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No, New York Times, You Won’t ‘Catch’ My Depression or Obesity After COVID-19

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Editor's Note

If you live with an eating disorder, the following post could be potentially triggering. You can contact the Crisis Text Line by texting “NEDA” to 741741.

On Tuesday, June 1, The New York Times published an article, entitled, “How to Rearrange Your Post-Pandemic ‘Friendscape.’” The piece’s author, Kate Murphy, contended that after the coronavirus pandemic, people should clean up their friend lists; among individuals who should be excised are depressed people and those who are obese, as well as comrades who engage in undesirable behaviors.

“[D]epressed friends make it more likely you’ll be depressed, obese friends make it more likely you’ll become obese and friends who smoke or drink a lot make it more likely you’ll do the same. The reverse is also true: You will be more studious, kind and enterprising if you consort with studious, kind and enterprising people. That is not to say that you should abandon friends when they are having a hard time. But it’s a good idea to be mindful of who you are spending the majority of your time with — whether on- or off-line — because your friends’ prevailing moods, values and behaviors are likely to become your own.”

While Murphy may be well-intentioned, the reality is that friendship can be a wonderful opportunity to bridge differing moods, values and behaviors. Furthermore, depressed people are worthy of friendship with non-depressed people; one’s mood disorder isn’t contagious like COVID-19. Matter of fact, embedded in friendship are chances for learning and also support and accountability. I had a three-year companionship with someone who was hard of hearing. His hearing loss didn’t rub off on me any more than my depression influenced him. Instead, through our connection, we both learned about the other person’s condition. I discovered more about the violations of deaf civil liberties than I ever could have imagined, and he became aware of the reality that people with mental illness are several times more likely to be the victims rather than the perpetrators of violent crimes. The broadening of my worldview through friendship is something I shall always cherish.

Also, Murphy seems to be unaware that depression can often be controlled with medication. If she were correct, then depressed people would solely be dwelling on the tribulations of our existences; the reality is that I have had meaningful relationships even though I have a diagnosed mood disorder. It is not as if my condition is a state where I merely share my lugubrious thoughts in conversations with friends, and they catch them like the plague. More often, I divulge my creative ideas, my passions and details as quotidian as how my pets are doing. We all have great qualities and traits about which we are less than proud; it is important to recognize companionship with a depressed friend as an opportunity to broaden one’s perspective. One may even help hold one’s friend accountable to a treatment regimen, which can be a blessing and a learning opportunity for both parties.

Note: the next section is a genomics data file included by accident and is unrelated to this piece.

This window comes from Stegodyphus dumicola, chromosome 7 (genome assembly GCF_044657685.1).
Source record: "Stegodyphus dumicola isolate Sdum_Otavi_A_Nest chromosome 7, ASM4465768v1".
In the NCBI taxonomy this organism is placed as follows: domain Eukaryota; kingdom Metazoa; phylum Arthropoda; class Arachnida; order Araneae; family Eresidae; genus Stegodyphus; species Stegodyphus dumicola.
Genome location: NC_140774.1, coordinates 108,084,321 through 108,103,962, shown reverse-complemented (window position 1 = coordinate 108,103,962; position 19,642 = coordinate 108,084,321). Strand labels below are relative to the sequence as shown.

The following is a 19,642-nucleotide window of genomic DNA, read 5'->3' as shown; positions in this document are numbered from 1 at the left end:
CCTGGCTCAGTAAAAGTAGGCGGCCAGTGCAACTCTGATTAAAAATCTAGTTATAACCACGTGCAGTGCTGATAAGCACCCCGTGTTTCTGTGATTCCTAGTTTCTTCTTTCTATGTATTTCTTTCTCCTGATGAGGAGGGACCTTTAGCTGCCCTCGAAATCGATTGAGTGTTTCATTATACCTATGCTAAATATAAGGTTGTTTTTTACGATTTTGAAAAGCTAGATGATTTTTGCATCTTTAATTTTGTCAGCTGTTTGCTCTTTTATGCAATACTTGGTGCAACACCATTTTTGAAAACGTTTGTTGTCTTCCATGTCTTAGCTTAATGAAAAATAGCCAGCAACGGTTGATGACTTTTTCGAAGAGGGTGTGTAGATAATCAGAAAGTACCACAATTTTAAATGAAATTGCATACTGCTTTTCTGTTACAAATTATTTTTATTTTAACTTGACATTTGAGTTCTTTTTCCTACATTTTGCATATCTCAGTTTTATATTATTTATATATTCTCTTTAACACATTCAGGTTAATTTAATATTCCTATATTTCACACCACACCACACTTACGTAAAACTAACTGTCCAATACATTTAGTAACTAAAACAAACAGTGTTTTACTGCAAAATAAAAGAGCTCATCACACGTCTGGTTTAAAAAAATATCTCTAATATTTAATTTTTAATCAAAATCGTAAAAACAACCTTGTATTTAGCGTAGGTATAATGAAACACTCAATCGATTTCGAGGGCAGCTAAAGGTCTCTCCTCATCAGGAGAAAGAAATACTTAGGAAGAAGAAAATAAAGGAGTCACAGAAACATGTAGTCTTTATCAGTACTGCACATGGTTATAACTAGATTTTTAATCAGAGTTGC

In addition to stigmatizing depression, Murphy is fundamentally incorrect about the nature of obesity, as well as its relationship to friendship. Just because someone is overweight does not mean that that person indulges in poor eating choices. One’s weight is at least partially genetic, and many mental health medications are strongly correlated with obesity. For instance, my body weight has more than doubled since I was 19 and was first diagnosed with mental health conditions. This is partially the result of my genetics, and partially because of the pills I am taking. It is worth noting that during the past 17 years, I have had exactly zero cookies, cakes or candies. Murphy, however, has a reductive idea of what it means to be overweight; my friends aren’t magically made fatter by their acquaintance with me, as heaviness isn’t comprised of simplistic lifestyle choices that are contagious. Furthermore, in our 21st century, long-distance companionship milieu, sometimes I have zero physical contact with friends, meaning that I have never shared a meal or beverage with many of my comrades. Instead of stigmatizing obese people, Murphy would do better to understand the etiology of being overweight.

While I do agree with the New York Times writer that it is a good idea to reevaluate our post-pandemic friendships, I would suggest that any calculus be made upon values such as kindness and openness, not conditions like depression or obesity. That means that if someone has been caring during the pandemic when others weren’t anywhere to be found, then that person is a treasure worth keeping. Above all, when evaluating one’s friendships, entertain the importance of being open to individuals with lifestyles and values divergent from our own. We learn through the sharing of differences. Instead of being afraid that we will catch someone’s depression or obesity by osmosis, consider each companionship as an opportunity to grow from another person’s unique way of viewing the world.

Photo by Jade Orth on Unsplash

Originally published: June 6, 2021
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